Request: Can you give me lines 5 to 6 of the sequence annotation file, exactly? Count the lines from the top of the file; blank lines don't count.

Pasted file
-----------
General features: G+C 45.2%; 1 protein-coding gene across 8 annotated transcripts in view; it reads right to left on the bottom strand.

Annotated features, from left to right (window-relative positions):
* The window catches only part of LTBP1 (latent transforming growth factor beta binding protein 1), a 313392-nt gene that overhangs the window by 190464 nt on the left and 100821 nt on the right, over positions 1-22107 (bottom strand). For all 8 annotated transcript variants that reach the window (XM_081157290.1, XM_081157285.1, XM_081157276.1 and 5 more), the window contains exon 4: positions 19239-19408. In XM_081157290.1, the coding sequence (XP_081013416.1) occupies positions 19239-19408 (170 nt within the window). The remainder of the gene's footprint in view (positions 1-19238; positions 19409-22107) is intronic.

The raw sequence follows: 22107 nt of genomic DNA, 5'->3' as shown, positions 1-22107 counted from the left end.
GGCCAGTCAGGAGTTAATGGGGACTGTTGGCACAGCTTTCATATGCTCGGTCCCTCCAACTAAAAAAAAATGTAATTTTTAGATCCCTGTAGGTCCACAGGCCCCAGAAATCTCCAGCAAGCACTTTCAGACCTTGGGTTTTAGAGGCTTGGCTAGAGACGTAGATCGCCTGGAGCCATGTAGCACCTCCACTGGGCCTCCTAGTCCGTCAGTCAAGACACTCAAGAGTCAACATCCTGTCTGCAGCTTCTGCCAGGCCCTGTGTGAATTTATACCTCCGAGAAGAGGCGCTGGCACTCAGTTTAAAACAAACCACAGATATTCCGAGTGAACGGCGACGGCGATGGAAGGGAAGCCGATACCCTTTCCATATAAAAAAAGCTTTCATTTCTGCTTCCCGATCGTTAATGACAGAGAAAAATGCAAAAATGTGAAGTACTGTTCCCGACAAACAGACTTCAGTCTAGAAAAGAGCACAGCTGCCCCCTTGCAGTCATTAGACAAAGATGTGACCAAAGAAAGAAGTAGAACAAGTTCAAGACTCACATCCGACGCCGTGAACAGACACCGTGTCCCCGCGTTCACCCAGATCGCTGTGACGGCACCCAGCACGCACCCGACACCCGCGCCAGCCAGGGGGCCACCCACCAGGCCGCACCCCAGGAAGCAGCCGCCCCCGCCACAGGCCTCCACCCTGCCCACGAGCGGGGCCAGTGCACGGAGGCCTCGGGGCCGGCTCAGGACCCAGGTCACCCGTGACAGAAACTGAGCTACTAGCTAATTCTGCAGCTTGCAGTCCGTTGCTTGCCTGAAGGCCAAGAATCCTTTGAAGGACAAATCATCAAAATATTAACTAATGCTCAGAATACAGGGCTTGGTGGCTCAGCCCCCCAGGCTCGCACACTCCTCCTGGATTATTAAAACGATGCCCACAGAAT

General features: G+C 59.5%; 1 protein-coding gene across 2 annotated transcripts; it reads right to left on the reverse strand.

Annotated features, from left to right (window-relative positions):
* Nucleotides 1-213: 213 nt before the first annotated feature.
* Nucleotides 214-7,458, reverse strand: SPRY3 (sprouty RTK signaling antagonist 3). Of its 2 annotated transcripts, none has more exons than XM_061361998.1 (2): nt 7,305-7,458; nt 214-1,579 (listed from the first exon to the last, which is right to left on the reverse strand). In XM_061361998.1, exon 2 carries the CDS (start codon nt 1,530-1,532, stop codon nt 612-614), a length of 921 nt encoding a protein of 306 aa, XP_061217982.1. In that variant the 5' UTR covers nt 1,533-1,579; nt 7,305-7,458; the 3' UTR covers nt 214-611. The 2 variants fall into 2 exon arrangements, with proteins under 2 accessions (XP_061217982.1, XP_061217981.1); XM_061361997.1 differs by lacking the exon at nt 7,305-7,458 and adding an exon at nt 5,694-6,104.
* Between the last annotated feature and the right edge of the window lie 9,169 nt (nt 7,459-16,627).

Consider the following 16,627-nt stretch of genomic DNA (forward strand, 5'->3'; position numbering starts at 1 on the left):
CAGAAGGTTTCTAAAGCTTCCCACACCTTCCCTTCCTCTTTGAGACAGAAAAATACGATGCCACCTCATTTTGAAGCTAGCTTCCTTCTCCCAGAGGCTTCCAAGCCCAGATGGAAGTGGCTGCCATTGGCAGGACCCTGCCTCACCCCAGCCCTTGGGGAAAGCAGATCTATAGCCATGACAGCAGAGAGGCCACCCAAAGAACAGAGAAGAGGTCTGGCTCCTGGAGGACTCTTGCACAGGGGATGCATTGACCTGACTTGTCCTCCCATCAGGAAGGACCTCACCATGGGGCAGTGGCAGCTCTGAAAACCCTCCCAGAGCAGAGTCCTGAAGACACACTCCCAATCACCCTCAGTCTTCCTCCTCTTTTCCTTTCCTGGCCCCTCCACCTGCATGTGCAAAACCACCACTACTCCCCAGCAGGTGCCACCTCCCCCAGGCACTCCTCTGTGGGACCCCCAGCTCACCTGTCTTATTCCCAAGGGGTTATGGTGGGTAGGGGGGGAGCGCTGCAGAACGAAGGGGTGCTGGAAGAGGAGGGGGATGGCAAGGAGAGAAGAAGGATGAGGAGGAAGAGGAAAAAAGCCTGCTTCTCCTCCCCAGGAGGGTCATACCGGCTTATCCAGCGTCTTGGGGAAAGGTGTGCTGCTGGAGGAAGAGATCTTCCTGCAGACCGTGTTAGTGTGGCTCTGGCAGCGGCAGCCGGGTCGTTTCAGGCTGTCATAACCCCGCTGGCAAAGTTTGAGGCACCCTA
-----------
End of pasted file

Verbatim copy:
GGCCAGTCAGGAGTTAATGGGGACTGTTGGCACAGCTTTCATATGCTCGGTCCCTCCAACTAAAAAAAAATGTAATTTTTAGATCCCTGTAGGTCCACAGGCCCCAGAAATCTCCAGCAAGCACTTTCAGACCTTGGGTTTTAGAGGCTTGGCTAGAGACGTAGATCGCCTGGAGCCATGTAGCACCTCCACTGGGCCTCCTAGTCCGTCAGTCAAGACACTCAAGAGTCAACATCCTGTCTGCAGCTTCTGCCAGGCCCTGTGTGAATTTATACCTCCGAGAAGAGGCGCTGGCACTCAGTTTAAAACAAACCACAGATATTCCGAGTGAACGGCGACGGCGATGGAAGGGAAGCCGATACCCTTTCCATATAAAAAAAGCTTTCATTTCTGCTTCCCGATCGTTAATGACAGAGAAAAATGCAAAAATGTGAAGTACTGTTCCCGACAAACAGACTTCAGTCTAGAAAAGAGCACAGCTGCCCCCTTGCAGTCATTAGACAAAGATGTGACCAAAGAAAGAAGTAGAACAAGTTCAAGACTCACATCCGACGCCGTGAACAGACACCGTGTCCCCGCGTTCACCCAGATCGCTGTGACGGCACCCAGCACGCACCCGACACCCGCGCCAGCCAGGGGGCCACCCACCAGGCCGCACCCCAGGAAGCAGCCGCCCCCGCCACAGGCCTCCACCCTGCCCACGAGCGGGGCCAGTGCACGGAGGCCTCGGGGCCGGCTCAGGACCCAGGTCACCCGTGACAGAAACTGAGCTACTAGCTAATTCTGCAGCTTGCAGTCCGTTGCTTGCCTGAAGGCCAAGAATCCTTTGAAGGACAAATCATCAAAATATTAACTAATGCTCAGAATACAGGGCTTGGTGGCTCAGCCCCCCAGGCTCGCACACTCCTCCTGGATTATTAAAACGATGCCCACAGAAT

General features: G+C 59.5%; 1 protein-coding gene across 2 annotated transcripts; it reads right to left on the reverse strand.